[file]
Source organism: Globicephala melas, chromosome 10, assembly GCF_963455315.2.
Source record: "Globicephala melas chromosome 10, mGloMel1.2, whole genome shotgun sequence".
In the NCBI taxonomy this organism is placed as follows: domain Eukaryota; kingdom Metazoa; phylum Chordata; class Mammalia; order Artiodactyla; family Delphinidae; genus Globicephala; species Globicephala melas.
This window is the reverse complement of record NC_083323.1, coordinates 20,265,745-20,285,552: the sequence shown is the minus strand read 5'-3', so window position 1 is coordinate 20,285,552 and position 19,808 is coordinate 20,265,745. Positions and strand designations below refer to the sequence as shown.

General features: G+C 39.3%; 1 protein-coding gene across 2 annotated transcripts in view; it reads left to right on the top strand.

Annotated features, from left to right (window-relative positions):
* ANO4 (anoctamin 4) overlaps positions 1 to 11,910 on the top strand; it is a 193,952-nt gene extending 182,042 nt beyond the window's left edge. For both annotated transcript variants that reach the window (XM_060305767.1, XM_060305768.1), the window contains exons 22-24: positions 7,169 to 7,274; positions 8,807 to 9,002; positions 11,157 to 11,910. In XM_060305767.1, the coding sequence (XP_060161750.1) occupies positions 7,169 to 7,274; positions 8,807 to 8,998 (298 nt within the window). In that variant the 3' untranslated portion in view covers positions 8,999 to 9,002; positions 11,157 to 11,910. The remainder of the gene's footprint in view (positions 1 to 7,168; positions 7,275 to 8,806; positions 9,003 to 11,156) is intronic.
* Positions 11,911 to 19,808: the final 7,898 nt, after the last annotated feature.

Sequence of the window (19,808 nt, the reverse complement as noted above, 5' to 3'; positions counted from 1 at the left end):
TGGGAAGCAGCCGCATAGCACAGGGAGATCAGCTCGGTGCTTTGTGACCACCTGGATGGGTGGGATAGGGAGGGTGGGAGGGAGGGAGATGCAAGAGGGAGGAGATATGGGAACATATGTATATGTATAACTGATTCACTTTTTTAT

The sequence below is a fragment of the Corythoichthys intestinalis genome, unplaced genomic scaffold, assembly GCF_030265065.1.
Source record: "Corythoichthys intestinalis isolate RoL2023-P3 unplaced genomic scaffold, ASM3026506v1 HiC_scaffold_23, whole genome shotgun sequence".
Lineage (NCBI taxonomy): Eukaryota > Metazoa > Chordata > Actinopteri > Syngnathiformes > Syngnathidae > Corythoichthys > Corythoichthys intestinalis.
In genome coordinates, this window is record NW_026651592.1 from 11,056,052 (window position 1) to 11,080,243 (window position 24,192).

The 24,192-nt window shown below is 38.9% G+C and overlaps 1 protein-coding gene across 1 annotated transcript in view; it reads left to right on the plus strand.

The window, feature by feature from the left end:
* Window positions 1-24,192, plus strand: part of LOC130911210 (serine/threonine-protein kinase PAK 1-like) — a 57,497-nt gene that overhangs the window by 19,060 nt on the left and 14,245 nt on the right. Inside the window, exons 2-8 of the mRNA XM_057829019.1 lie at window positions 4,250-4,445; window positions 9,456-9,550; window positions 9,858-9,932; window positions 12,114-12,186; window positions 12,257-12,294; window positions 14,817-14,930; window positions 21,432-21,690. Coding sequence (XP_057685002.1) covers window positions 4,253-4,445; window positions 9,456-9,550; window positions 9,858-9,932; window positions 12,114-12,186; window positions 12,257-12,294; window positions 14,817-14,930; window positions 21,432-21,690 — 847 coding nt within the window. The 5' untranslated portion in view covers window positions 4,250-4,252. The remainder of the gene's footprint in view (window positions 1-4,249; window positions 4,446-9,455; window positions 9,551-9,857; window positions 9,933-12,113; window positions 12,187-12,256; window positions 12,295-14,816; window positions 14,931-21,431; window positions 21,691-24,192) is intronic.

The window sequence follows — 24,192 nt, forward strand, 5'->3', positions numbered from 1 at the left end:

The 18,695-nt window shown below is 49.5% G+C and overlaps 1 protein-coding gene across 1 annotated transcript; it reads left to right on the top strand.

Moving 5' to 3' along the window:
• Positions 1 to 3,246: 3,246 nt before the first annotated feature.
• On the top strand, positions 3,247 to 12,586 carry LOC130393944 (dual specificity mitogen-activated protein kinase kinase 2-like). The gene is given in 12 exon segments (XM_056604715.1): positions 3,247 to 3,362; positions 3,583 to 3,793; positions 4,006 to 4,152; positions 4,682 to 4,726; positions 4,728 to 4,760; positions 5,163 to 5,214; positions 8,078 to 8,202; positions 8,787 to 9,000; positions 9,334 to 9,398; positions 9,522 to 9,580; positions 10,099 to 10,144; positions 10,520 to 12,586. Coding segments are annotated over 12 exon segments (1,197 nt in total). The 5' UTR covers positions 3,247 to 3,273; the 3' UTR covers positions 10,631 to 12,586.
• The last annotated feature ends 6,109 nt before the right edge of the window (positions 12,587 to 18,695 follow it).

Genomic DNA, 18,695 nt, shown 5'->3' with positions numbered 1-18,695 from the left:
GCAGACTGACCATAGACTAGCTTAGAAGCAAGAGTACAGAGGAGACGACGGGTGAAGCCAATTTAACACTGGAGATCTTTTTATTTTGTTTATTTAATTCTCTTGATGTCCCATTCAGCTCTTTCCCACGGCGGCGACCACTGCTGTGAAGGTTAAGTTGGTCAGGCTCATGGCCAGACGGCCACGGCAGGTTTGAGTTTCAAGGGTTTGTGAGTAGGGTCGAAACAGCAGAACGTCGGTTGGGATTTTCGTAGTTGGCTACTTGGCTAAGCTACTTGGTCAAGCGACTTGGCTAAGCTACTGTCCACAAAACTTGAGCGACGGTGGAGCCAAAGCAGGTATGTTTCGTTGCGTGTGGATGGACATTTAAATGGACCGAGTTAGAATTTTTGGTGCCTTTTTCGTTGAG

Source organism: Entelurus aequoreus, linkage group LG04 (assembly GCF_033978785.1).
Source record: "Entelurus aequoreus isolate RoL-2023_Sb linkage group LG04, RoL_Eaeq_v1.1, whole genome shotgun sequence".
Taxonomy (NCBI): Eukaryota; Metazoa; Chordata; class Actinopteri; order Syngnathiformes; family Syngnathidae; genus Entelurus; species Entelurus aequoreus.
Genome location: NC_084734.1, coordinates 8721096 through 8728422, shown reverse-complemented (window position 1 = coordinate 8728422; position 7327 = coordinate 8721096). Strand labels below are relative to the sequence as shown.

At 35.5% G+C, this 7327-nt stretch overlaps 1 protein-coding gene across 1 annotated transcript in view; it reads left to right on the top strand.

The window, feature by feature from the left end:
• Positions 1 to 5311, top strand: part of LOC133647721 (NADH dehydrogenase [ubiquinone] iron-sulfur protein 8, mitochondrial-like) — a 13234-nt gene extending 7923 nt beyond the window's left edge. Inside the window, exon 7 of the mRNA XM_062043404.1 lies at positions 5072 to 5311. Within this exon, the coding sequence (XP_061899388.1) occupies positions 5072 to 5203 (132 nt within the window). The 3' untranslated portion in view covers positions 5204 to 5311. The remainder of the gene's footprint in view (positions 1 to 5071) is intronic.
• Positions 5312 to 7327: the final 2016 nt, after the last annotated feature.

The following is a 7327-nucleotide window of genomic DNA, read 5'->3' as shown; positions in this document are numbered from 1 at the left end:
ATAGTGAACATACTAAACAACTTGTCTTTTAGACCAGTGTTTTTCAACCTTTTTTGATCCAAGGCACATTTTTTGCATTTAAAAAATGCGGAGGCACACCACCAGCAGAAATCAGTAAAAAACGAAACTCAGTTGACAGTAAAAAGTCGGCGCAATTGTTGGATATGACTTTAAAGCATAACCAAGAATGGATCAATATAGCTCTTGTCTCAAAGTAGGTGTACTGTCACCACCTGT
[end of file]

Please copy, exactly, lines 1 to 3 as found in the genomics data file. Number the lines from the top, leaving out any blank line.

Source organism: Globicephala melas, chromosome 10, assembly GCF_963455315.2.
Source record: "Globicephala melas chromosome 10, mGloMel1.2, whole genome shotgun sequence".
In the NCBI taxonomy this organism is placed as follows: domain Eukaryota; kingdom Metazoa; phylum Chordata; class Mammalia; order Artiodactyla; family Delphinidae; genus Globicephala; species Globicephala melas.